Student volunteers leading the way towards more tolerant society, finds Revitalise

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23rd February 2015

Survey by national disability charity reveals numerous benefits of volunteering

To mark Student Volunteering Week, a new study by national disability charity Revitalise has discovered that student volunteers are leading the way when it comes to improving themselves – and society.

The bulk of Revitalise’s army of volunteers is made up of students. Of the 688 volunteers who completed questionnaires for the charity in 2014, 522 (76%) were students. A study of these revealed the numerous personal and social benefits of volunteering.

In an increasingly diverse society, the personal benefits of volunteering were very clear. 97% of the student respondents said that volunteering for Revitalise had made them more aware of diversity issues and 94% said it had made them tolerant towards others.

Self-development was by far the greatest motivation for the students to volunteer, cited as the primary reason by over half the respondents (56%). In this respect the volunteering experience was overwhelmingly successful, with 94% reporting that it had improved their self-confidence.

And when it comes to improving society, the motivational effect of volunteering was also very clear: nearly nine out of ten (88%) of the student volunteers surveyed said that volunteering had inspired them to play a more active part in their home communities.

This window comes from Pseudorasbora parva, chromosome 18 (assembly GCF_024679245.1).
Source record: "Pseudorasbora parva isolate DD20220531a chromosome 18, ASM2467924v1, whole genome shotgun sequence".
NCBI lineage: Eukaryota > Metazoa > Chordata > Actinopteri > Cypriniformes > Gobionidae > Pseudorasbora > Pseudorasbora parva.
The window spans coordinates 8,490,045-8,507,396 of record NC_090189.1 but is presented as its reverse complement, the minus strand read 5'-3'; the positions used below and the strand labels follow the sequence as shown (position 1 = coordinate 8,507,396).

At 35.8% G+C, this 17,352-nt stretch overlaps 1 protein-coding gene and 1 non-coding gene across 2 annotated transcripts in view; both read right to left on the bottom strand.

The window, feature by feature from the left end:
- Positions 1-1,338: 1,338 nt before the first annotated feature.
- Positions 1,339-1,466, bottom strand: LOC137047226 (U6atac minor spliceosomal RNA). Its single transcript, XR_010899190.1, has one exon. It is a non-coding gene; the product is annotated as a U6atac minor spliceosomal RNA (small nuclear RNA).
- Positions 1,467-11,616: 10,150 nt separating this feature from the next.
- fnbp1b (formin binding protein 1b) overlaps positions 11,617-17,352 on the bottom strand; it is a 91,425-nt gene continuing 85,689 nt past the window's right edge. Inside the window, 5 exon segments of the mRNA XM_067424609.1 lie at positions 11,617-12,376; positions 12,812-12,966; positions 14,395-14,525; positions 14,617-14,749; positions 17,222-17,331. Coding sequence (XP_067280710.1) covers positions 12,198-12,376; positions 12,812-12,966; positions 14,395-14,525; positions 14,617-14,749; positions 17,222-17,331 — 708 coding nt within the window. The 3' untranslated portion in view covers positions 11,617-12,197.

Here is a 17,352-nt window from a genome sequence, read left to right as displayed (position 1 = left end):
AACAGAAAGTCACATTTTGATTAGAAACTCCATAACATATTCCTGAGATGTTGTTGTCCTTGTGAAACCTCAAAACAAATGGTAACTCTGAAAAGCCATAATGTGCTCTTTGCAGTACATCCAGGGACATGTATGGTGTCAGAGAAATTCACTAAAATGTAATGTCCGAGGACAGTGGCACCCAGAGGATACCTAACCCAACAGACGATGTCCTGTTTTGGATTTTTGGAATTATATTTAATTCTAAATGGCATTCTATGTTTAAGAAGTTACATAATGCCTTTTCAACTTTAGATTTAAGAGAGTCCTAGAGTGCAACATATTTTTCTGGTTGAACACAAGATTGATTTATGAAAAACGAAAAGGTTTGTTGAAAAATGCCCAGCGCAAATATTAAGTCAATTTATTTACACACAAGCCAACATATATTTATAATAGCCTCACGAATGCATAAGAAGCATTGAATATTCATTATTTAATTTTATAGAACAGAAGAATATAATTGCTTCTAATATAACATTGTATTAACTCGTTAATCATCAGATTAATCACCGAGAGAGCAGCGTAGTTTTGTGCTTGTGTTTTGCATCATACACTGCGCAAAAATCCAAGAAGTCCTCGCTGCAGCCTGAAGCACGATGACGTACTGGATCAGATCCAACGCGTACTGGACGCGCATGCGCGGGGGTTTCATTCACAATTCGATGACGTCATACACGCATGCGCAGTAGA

Revitalise runs the largest residential volunteer programme of any UK charity. Each year the charity’s army of volunteers give a total of over 4,000 weeks of their time in order to live and work at the charity’s three UK respite holiday centres for disabled people and carers.

The volunteers are integral to Revitalise’s mission to enhance the lives of disabled people and carers by providing vital opportunities for social interaction. The volunteers enable the centres’ guests to take full advantage of the inclusive social activities and excursions provided by Revitalise.

Revitalise Chief Executive Chris Simmonds commented:

“This current generation of young people is so often demonised by society, but the young volunteers who come through our doors are a credit to their generation and have a thing or two to teach the rest of us when it comes to making the world a better place.

“Students are benefitting in a wide variety of ways from their volunteering experience with us and it’s very gratifying to see that not only do they become more optimistic about their own futures, but they are also inspired to play a role in improving society too.

“The importance of volunteering in boosting one’s career prospects is well known and it’s clear from our study that today’s students are really going the extra mile to increase their employability.

“Revitalise is over 50 years old and we owe our very existence to the inspirational efforts of our founding volunteers all those years ago, so in that same spirit I hope this survey will inspire many more young people to try their hand at volunteering and take advantage of the many life-enhancing benefits it provides.”

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